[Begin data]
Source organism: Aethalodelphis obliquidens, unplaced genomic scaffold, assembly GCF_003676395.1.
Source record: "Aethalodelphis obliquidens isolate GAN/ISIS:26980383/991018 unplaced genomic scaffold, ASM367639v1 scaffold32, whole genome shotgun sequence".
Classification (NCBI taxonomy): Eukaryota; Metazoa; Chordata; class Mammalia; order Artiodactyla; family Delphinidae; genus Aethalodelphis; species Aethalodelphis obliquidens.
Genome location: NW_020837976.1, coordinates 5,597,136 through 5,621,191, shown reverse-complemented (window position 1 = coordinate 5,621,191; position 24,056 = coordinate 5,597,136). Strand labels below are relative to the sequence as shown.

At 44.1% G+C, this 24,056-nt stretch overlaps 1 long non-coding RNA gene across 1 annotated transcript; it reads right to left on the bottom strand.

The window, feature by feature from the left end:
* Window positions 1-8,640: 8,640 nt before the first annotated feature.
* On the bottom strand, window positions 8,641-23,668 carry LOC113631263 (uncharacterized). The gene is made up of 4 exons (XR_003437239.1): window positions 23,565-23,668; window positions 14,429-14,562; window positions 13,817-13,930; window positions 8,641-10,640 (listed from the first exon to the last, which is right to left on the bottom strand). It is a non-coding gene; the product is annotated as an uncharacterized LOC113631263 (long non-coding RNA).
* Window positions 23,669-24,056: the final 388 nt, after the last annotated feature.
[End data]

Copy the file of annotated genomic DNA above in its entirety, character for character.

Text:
Source organism: Aethalodelphis obliquidens, unplaced genomic scaffold, assembly GCF_003676395.1.
Source record: "Aethalodelphis obliquidens isolate GAN/ISIS:26980383/991018 unplaced genomic scaffold, ASM367639v1 scaffold32, whole genome shotgun sequence".
Classification (NCBI taxonomy): Eukaryota; Metazoa; Chordata; class Mammalia; order Artiodactyla; family Delphinidae; genus Aethalodelphis; species Aethalodelphis obliquidens.
Genome location: NW_020837976.1, coordinates 5,597,136 through 5,621,191, shown reverse-complemented (window position 1 = coordinate 5,621,191; position 24,056 = coordinate 5,597,136). Strand labels below are relative to the sequence as shown.

At 44.1% G+C, this 24,056-nt stretch overlaps 1 long non-coding RNA gene across 1 annotated transcript; it reads right to left on the bottom strand.

The window, feature by feature from the left end:
* Window positions 1-8,640: 8,640 nt before the first annotated feature.
* On the bottom strand, window positions 8,641-23,668 carry LOC113631263 (uncharacterized). The gene is made up of 4 exons (XR_003437239.1): window positions 23,565-23,668; window positions 14,429-14,562; window positions 13,817-13,930; window positions 8,641-10,640 (listed from the first exon to the last, which is right to left on the bottom strand). It is a non-coding gene; the product is annotated as an uncharacterized LOC113631263 (long non-coding RNA).
* Window positions 23,669-24,056: the final 388 nt, after the last annotated feature.